"The extension sends a vital message to homosexual and bisexual people, and to the Swiss society overall, that hatred has no place, and that those (sic) violence are not legitimate," she added.
Two reports show hate crimes on the rise
Two separate reports tracking hate crimes across Europe and Central Asia and Russia highlighted a marked increase in anti-gay hate crimes during 2019.
The International Gay, Lesbian, Bisexual, Trans, and Intersex Association of Europe and the SOVA Center in Russia both released annual hate crimes reports February 4.
The SOVA Center is a nonprofit organization that tracks xenophobia and racism in Russia. This was the center's third annual report and is titled "Criminal Activity of the Ultra-Right. Hate Crimes and Counteraction to Them in Russia in 2019."
Local LGBT activists and experts weighed in on their observations of key issues affecting LGBT rights across 49 countries in Europe and Central Asia in IGLA-Europe's report, "10th Annual Review of the situation of LGBTI people in Europe and Central Asia."
Many European nations have made significant progress protecting the rights of LGBT people and are often held up as an example and a beacon for human rights. As ILGA-Europe predicted in its report last year, the backlash against LGBT people led by public officials that "took root in a sharp rise of hate speech," was documented in the 2020 report.
The report noted the increase of anti-gay hate speech among public officials, online platforms, banning LGBT events, and violence against LGBT people.
Poland was the most notable country that demonstrated the strength of the political anti-gay speech that propelled the Law and Justice Party's (PiS) leader Andrzej Duda into the presidency, but it wasn't the only European nation with public officials spewing hate against gay people. Hungary also grabbed some headlines last year and Spain, often perceived as being progressive on LGBT issues, also grappled with anti-gay politicians, according to the report.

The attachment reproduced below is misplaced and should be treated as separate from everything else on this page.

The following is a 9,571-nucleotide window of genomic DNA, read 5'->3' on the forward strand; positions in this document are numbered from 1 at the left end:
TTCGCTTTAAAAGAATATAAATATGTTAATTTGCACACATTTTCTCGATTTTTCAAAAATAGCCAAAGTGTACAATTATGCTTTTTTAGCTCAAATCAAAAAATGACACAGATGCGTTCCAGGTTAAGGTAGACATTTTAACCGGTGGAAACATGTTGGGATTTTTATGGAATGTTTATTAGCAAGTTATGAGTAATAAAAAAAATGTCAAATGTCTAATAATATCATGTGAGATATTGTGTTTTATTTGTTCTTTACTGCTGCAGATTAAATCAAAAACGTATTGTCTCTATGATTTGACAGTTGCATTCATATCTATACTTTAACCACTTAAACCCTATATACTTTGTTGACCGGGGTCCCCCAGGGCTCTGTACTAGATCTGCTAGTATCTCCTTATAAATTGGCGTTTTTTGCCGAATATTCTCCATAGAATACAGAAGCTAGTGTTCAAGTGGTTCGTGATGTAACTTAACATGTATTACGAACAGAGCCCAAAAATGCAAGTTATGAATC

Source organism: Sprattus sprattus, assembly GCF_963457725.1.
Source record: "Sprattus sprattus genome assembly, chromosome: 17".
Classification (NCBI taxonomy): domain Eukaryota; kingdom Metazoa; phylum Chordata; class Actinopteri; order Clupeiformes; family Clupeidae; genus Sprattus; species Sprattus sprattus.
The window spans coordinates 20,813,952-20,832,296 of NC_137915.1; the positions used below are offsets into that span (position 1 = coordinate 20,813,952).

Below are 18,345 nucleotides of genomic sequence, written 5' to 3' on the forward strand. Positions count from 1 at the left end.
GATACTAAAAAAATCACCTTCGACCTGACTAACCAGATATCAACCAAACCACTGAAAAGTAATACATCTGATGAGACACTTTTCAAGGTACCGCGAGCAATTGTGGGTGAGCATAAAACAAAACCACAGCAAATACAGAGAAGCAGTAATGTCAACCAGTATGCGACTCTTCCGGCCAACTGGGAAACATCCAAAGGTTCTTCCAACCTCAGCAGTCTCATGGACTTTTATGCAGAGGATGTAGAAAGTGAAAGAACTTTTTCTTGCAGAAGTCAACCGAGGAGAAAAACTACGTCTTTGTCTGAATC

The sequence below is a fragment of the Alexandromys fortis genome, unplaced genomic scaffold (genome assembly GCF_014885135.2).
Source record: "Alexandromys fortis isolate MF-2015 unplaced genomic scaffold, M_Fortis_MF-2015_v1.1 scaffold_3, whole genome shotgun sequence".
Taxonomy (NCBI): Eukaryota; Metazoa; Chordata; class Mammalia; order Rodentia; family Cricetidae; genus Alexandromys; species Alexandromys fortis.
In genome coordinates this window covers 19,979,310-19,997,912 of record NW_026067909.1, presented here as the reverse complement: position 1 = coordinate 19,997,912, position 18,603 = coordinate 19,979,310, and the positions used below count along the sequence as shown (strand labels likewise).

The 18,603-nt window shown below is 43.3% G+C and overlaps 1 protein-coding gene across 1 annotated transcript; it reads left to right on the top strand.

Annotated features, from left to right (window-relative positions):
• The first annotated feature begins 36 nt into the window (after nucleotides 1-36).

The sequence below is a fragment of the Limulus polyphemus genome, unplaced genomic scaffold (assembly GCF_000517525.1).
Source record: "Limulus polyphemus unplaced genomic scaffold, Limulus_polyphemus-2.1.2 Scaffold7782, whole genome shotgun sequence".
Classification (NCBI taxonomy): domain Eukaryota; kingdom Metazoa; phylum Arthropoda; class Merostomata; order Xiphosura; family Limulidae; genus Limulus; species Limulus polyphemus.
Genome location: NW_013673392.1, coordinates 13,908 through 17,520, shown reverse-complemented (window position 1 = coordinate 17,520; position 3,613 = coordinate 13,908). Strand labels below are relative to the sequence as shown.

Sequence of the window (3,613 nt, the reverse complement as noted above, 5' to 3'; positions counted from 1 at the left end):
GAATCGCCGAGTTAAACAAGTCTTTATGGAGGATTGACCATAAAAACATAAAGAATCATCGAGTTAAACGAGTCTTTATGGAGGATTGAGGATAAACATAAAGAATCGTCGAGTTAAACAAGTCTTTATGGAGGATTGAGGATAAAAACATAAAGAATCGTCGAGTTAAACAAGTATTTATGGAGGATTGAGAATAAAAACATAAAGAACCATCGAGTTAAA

Other countries being led by anti-LGBT leaders included Albania, Andorra, Azerbaijan, Belarus, Bosnia and Herzegovina, Bulgaria, Cyprus, the Czech Republic, Finland, Georgia, Greece, Kosovo, Portugal, Slovakia and Turkey, the report stated.
Also noted in the report were bans and violent attacks on Pride and other LGBT events and the growth of neo-Nazi demonstrators at such gatherings, as well as Britain's exit from the European Union, and the handling of LGBT asylum seekers and refugees by immigration authorities across Europe.
UK police documented a significant jump in anti-LGBT hate crimes in England and Wales, which rose from 5,807 in 2014-15 to 13,530 in 2018-19, the report noted.
The report highlighted the fact that the numbers of LGBT individuals fleeing their home countries seeking safety within Europe and Central Asia continue to rise.
"It is to be expected that much more attention will have to be paid to these issues by public authorities and intergovernmental bodies in the years to come, as the needs for protection of people continue to increase," the report stated.